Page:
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Friday, Jan 24, 2014
Broken Age, with its tighter focus on story over puzzles, is closer in spirit to Kentucky Route Zero or The Walking Dead than Monkey Island.

In a way, Tim Schafer lied to his Kickstarter backers. He promised a classic point-and-click adventure game, but Broken Age is most certainly not one of those. It doesn’t follow the typical LucasArts/Sierra adventure format, instead it follows the stripped down, streamlined, and dare I say, simple structure of a modern adventure game. Broken Age, with its tighter focus on story over puzzles, is closer in spirit to Kentucky Route Zero or The Walking Dead than Monkey Island, and that’s what makes it great.


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Friday, Jan 17, 2014
At this point in The Walking Dead, both Clementine and I have been trained to work through problems using a frighteningly similar thought process.

I was nervous when Telltale announced that you would be playing as Clementine in The Walking Dead: Season 2. She was a powerful tool of emotional manipulation (and I mean that in a good way) during the first season. One sad look from Clem could be devastating, and the series constantly toed the line of overusing her. It didn’t overuse her, of course, bringing her out at just the right moments to give a situation a memorable gut punch of sadness. Putting Clem in danger was an easy way to raise the stakes of any situation, but raise those stakes too often and they lose their power. My fear with Season 2 was that Clem’s vulnerability and my desire to protect her would be abused and overused if I was with her every second of the game.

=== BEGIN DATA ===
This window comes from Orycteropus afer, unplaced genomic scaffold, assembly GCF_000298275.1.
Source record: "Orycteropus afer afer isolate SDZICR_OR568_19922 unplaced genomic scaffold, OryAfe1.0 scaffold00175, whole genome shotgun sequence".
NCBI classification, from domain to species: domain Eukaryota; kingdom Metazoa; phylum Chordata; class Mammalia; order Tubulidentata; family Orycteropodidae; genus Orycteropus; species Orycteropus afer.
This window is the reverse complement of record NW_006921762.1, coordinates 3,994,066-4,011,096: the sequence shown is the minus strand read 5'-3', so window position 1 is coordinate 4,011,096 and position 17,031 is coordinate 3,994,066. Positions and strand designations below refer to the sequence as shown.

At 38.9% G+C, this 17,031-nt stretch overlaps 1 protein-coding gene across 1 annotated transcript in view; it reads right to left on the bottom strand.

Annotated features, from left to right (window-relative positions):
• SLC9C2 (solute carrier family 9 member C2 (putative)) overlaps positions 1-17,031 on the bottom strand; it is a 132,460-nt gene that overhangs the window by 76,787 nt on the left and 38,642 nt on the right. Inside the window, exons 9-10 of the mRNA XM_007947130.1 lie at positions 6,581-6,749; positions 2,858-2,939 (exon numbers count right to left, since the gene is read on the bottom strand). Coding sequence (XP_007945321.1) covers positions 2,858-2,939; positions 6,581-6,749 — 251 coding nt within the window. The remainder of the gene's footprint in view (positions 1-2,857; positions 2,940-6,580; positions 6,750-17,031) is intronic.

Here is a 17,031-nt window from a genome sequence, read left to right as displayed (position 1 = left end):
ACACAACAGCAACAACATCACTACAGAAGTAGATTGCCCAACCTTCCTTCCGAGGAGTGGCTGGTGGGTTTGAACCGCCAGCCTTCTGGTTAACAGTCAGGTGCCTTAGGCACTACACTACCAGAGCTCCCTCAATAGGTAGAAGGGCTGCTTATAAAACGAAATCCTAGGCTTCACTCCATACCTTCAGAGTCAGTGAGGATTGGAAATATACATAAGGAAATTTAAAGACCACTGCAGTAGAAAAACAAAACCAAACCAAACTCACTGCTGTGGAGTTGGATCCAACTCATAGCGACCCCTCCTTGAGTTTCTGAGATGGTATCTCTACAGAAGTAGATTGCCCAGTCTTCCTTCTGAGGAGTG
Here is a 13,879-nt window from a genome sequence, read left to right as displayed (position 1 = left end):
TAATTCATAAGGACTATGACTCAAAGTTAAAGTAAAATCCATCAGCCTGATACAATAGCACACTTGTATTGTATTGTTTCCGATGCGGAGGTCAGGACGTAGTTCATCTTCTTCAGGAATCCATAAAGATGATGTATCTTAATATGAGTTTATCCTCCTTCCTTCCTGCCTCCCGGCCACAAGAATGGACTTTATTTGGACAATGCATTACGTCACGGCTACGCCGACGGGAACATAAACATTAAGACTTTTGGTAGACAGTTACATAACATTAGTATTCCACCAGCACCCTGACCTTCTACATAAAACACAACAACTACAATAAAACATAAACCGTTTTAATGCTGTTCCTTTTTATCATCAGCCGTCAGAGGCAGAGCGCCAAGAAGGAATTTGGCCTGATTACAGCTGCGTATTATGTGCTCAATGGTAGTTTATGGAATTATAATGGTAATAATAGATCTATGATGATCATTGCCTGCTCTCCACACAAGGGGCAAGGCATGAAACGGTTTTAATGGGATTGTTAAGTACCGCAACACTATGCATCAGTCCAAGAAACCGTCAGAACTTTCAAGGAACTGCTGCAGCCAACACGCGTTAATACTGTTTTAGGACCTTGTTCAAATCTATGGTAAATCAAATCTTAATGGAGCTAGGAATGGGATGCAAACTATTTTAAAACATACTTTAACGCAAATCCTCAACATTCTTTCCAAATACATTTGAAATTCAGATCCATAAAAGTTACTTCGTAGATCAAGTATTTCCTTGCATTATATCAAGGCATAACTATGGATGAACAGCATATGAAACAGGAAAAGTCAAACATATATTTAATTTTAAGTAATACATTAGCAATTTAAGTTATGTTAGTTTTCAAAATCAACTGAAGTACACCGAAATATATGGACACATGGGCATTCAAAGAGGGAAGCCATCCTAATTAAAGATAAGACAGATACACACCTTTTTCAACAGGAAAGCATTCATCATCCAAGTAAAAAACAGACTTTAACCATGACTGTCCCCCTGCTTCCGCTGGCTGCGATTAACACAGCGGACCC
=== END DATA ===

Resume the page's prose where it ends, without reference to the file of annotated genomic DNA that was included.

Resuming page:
Thankfully, Season 2 doesn’t abuse my love of Clementine, even as it puts her in more horrible situations. But as I played through the first episode, “All That Remains”, I began to realize that taking control of Clem was perhaps the best possible choice Telltale could have made because by this point in the series both she and the player have been trained to work through problems using a frighteningly similar thought process.


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Friday, Jan 10, 2014
If you have to put a game on mute in order to listen to its soundtrack, something has gone terribly wrong.

Some weeks ago, I wrote about how Need for Speed: Rivals fights against all of its improvements, constantly sabotaging itself right before it does something spectacular. But I left out one important point (at least one that is important to me): the soundtrack.


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Friday, Dec 20, 2013
Gone Home is impressive not because all game stories supposedly suck and it's better than average, but because video games are not well-suited to romance.

In a recent article on Kotaku, Stephen Totilo asks “Do we grade video games on a curve?” He specifically discusses Gone Home for consideration and wonders: “Would I cherish it if it wasn’t a game? Would it seem special if it was a short story or a movie or a play?”


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Friday, Dec 13, 2013
Need for Speed: Rivals is more of an MMO than a simple open world game, yet it doesn't know how to be an MMO.

Another year, another Need for Speed game. It’s been interesting to watch Criterion evolve this franchise over the years, and even though their name isn’t on the most recent game, Need for Speed: Rivals, the new developer Ghost Games is made up of ex-Criterion folk. They are Criterion in all but name only. Last year they tried to take Need for Speed open world and failed miserably (and then some). This year they made a better game, but one that is still at war with itself on a fundamental level.


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